Tobias has a big title for a little, boring job. He finds himself single just in time for a midlife crisis. He’s become accustomed to mediocrity, perhaps even comfortable with it. Women have always been a mystery to him and yet he feels socially obligated to keep giving it a try. His one true passion is the Billy Bunter comics, which he started reading in his youth and which he collects as an adult.
Much of the story is told in an even pace, reflecting the slow, yet steady, trod of Tobias’s life. His meals are often some questionable frozen entree from the market. He always shows up for work and gets his 8 hours a day in. He dutifully shows up to dinner parties and awkward coffees that well meaning friends and family arrange so that he can meet a potential lady friend. He’s stumbled painfully all his life in the dating field and after so many years of awkward rejections, he’s considering giving it up.
Nearly 2/3 of the way into the story, we finally meet Trish (who is noted in the description of the story so I don’t feel spoilery mentioning her here). They develop a true connection over old comics, including the Billy Bunter ones. Pretty soon, Tobias has decided she is the one and he has to take the chance, possibly facing the greatest rejection of his life. The pace of the story does pick up a little with Trish’s entrance.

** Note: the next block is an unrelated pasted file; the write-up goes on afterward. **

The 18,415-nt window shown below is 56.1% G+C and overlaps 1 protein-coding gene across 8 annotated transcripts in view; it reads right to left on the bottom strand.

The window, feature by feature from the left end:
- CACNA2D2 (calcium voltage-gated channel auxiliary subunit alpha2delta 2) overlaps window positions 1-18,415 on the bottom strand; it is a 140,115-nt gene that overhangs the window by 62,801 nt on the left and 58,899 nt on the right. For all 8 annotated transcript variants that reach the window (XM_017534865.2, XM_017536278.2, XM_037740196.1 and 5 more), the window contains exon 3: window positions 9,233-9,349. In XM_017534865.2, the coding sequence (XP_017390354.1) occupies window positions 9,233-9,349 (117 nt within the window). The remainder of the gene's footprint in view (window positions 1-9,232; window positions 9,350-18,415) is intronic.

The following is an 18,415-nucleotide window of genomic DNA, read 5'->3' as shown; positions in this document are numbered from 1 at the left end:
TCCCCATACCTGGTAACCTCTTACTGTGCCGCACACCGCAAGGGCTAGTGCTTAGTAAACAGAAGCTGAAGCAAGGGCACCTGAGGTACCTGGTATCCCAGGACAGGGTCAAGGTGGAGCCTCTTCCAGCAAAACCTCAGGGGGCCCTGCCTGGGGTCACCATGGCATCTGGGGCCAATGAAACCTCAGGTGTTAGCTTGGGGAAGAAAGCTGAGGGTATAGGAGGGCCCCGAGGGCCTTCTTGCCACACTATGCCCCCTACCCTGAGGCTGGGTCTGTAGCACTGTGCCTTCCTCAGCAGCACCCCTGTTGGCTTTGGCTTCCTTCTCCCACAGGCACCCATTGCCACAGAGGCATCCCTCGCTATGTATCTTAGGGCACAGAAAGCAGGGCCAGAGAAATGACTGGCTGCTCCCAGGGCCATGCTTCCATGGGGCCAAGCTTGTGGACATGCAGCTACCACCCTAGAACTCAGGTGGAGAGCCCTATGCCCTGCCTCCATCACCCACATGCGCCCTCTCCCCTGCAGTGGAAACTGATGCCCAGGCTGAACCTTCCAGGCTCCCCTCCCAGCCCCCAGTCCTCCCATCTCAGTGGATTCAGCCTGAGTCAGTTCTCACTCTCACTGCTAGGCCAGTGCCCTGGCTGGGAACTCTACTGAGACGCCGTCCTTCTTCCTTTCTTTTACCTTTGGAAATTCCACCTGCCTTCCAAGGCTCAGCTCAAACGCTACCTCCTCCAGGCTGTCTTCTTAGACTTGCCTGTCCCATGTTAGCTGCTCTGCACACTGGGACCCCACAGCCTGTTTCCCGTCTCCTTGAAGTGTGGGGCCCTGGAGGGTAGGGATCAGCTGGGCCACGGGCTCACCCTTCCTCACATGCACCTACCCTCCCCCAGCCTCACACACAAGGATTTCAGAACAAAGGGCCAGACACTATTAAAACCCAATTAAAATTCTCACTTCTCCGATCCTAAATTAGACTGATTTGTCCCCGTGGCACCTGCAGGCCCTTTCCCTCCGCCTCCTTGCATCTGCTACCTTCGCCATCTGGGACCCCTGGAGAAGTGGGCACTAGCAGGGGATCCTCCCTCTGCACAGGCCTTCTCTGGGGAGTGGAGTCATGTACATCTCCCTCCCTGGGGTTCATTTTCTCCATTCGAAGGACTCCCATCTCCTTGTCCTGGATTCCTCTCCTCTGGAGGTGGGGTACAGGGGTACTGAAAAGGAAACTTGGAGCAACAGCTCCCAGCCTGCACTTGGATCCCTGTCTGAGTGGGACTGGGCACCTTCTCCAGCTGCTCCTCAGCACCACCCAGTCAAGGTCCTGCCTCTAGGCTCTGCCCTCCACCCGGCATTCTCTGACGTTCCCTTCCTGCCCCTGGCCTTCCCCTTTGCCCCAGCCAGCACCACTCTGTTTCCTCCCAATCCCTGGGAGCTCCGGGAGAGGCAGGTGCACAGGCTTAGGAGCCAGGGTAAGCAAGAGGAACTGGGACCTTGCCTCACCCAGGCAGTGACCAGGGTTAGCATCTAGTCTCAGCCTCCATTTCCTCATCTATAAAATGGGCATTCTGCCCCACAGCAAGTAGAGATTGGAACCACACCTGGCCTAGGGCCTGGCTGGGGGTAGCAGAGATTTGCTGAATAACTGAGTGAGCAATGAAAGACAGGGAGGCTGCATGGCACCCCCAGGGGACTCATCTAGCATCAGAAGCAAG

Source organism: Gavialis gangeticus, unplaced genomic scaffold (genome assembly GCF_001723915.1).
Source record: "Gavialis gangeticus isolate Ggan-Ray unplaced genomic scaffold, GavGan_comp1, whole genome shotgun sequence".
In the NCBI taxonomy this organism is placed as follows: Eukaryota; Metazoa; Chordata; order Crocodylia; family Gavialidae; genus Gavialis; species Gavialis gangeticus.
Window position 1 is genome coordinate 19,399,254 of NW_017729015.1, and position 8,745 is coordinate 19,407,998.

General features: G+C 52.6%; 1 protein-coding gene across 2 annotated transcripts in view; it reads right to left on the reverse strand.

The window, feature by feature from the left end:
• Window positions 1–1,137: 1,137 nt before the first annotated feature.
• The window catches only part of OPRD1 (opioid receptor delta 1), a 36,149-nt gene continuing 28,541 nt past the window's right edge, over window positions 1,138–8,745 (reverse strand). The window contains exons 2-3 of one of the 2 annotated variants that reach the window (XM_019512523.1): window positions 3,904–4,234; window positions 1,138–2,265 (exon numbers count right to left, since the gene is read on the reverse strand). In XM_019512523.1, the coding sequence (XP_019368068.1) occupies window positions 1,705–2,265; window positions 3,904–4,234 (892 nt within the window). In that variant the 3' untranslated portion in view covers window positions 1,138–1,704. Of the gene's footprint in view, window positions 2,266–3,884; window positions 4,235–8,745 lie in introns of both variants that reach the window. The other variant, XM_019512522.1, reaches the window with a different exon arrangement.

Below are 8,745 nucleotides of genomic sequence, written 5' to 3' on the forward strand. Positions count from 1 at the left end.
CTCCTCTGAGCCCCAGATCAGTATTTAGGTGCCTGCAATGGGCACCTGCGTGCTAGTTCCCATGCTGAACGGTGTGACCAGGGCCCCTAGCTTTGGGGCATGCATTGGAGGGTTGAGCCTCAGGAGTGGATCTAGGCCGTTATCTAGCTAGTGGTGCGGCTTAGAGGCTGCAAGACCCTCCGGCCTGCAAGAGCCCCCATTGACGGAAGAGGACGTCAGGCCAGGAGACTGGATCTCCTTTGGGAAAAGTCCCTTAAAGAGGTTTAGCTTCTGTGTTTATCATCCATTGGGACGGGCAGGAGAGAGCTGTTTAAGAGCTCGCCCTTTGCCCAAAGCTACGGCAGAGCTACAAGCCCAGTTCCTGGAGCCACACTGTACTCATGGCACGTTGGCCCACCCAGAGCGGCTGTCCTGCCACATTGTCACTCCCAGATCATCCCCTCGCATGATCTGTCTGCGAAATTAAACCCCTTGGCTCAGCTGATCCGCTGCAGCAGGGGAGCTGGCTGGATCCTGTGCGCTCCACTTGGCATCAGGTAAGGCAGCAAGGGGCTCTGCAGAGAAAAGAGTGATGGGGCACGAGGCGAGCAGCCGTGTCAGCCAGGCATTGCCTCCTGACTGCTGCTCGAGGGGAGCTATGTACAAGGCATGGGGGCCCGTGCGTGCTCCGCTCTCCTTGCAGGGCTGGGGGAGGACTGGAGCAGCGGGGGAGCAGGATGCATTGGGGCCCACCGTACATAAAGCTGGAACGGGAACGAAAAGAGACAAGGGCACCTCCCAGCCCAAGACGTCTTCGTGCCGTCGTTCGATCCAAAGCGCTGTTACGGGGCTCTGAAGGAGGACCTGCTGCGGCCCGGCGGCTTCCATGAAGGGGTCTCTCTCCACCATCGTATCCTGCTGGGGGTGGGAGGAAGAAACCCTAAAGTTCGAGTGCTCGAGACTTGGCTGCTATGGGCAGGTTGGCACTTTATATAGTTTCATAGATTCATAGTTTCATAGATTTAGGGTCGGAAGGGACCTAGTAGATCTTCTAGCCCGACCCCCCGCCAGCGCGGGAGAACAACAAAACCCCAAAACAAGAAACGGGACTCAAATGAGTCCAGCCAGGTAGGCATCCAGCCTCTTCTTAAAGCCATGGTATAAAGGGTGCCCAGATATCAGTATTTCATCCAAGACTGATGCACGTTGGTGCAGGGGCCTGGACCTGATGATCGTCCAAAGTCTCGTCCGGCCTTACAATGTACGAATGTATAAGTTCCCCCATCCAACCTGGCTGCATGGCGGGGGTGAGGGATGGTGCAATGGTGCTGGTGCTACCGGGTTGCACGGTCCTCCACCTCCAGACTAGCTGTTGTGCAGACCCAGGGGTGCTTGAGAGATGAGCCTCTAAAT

And then we reach the end. That was a surprise! I wasn’t expecting the ending. Tobias and Trish both had a secret or two. In retrospect, perhaps a savvy reader could have guessed Tobias’s big secret. But Trish’s secret completely blind sided me. Essentially, we had plenty of carefully laid build up concerning Tobias and his lonely life. Then we have a very quick, whirlwind romance followed by BWAM! The End. I would have enjoyed this tale a little more if things had been drawn out a bit more in the last third of the story.
I listened to the free audio version of this book, which can be found at the author’s website.
Narration: J. D. Hughes lets you know right away that this is his first attempt at narrating a story, so I won’t judge him too harshly. You can see he tried hard with the first few female voices and they felt forced and I think they were spliced in too. By the time he comes to Trish’s voice, he is much more confident and her character’s voice sounds natural. Hughes also tossed in some music in between scene changes. At first, this was nice as it totally matched Tobias’s humdrum, just strolling through live existence. But then as the story turns a little romantically exciting and then suspenseful, these little music clips stayed the same. They no longer matched the tone of the story. Over all, I think it was a decent first attempt and Hughes just needs some practice and polish.